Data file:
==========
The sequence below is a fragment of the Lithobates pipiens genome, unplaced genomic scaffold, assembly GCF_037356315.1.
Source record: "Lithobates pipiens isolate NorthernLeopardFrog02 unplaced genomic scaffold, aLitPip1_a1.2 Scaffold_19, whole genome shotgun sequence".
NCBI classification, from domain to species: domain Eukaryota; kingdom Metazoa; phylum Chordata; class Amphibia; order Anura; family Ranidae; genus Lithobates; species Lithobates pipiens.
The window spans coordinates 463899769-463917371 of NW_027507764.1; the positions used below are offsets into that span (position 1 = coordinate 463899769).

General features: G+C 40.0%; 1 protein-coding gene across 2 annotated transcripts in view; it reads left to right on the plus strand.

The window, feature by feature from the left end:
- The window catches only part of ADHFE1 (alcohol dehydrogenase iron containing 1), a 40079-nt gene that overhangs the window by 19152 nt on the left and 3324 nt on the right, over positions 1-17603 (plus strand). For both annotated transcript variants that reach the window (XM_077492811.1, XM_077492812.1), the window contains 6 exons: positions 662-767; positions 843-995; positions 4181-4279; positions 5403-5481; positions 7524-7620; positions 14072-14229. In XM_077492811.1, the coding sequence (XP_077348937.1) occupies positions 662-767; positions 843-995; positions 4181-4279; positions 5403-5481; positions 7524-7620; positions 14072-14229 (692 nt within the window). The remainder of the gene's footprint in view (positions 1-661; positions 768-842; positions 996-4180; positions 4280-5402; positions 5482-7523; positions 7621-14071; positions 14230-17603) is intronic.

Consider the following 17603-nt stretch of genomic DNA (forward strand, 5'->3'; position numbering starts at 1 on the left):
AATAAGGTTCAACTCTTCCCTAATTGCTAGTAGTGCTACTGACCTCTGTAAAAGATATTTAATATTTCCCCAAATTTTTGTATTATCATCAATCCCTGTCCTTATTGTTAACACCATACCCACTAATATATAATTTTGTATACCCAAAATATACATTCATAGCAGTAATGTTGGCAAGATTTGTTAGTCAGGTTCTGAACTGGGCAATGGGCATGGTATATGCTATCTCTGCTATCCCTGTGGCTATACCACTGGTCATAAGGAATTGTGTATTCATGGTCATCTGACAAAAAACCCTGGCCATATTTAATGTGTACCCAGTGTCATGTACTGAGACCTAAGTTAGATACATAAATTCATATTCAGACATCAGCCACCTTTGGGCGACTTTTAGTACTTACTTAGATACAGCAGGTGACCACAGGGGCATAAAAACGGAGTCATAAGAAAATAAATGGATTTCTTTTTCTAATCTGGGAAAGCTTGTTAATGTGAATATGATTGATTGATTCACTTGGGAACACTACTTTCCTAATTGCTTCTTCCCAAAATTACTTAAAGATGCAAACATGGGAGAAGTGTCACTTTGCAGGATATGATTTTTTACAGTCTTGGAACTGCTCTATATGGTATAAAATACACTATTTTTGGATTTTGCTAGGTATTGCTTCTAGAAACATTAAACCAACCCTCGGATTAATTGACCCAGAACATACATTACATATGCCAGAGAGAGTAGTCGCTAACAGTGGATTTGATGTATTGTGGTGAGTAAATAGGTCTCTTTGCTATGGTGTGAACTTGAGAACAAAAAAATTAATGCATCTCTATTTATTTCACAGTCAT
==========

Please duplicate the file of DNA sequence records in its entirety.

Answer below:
The sequence below is a fragment of the Lithobates pipiens genome, unplaced genomic scaffold, assembly GCF_037356315.1.
Source record: "Lithobates pipiens isolate NorthernLeopardFrog02 unplaced genomic scaffold, aLitPip1_a1.2 Scaffold_19, whole genome shotgun sequence".
NCBI classification, from domain to species: domain Eukaryota; kingdom Metazoa; phylum Chordata; class Amphibia; order Anura; family Ranidae; genus Lithobates; species Lithobates pipiens.
The window spans coordinates 463899769-463917371 of NW_027507764.1; the positions used below are offsets into that span (position 1 = coordinate 463899769).

General features: G+C 40.0%; 1 protein-coding gene across 2 annotated transcripts in view; it reads left to right on the plus strand.

The window, feature by feature from the left end:
- The window catches only part of ADHFE1 (alcohol dehydrogenase iron containing 1), a 40079-nt gene that overhangs the window by 19152 nt on the left and 3324 nt on the right, over positions 1-17603 (plus strand). For both annotated transcript variants that reach the window (XM_077492811.1, XM_077492812.1), the window contains 6 exons: positions 662-767; positions 843-995; positions 4181-4279; positions 5403-5481; positions 7524-7620; positions 14072-14229. In XM_077492811.1, the coding sequence (XP_077348937.1) occupies positions 662-767; positions 843-995; positions 4181-4279; positions 5403-5481; positions 7524-7620; positions 14072-14229 (692 nt within the window). The remainder of the gene's footprint in view (positions 1-661; positions 768-842; positions 996-4180; positions 4280-5402; positions 5482-7523; positions 7621-14071; positions 14230-17603) is intronic.

Consider the following 17603-nt stretch of genomic DNA (forward strand, 5'->3'; position numbering starts at 1 on the left):
AATAAGGTTCAACTCTTCCCTAATTGCTAGTAGTGCTACTGACCTCTGTAAAAGATATTTAATATTTCCCCAAATTTTTGTATTATCATCAATCCCTGTCCTTATTGTTAACACCATACCCACTAATATATAATTTTGTATACCCAAAATATACATTCATAGCAGTAATGTTGGCAAGATTTGTTAGTCAGGTTCTGAACTGGGCAATGGGCATGGTATATGCTATCTCTGCTATCCCTGTGGCTATACCACTGGTCATAAGGAATTGTGTATTCATGGTCATCTGACAAAAAACCCTGGCCATATTTAATGTGTACCCAGTGTCATGTACTGAGACCTAAGTTAGATACATAAATTCATATTCAGACATCAGCCACCTTTGGGCGACTTTTAGTACTTACTTAGATACAGCAGGTGACCACAGGGGCATAAAAACGGAGTCATAAGAAAATAAATGGATTTCTTTTTCTAATCTGGGAAAGCTTGTTAATGTGAATATGATTGATTGATTCACTTGGGAACACTACTTTCCTAATTGCTTCTTCCCAAAATTACTTAAAGATGCAAACATGGGAGAAGTGTCACTTTGCAGGATATGATTTTTTACAGTCTTGGAACTGCTCTATATGGTATAAAATACACTATTTTTGGATTTTGCTAGGTATTGCTTCTAGAAACATTAAACCAACCCTCGGATTAATTGACCCAGAACATACATTACATATGCCAGAGAGAGTAGTCGCTAACAGTGGATTTGATGTATTGTGGTGAGTAAATAGGTCTCTTTGCTATGGTGTGAACTTGAGAACAAAAAAATTAATGCATCTCTATTTATTTCACAGTCAT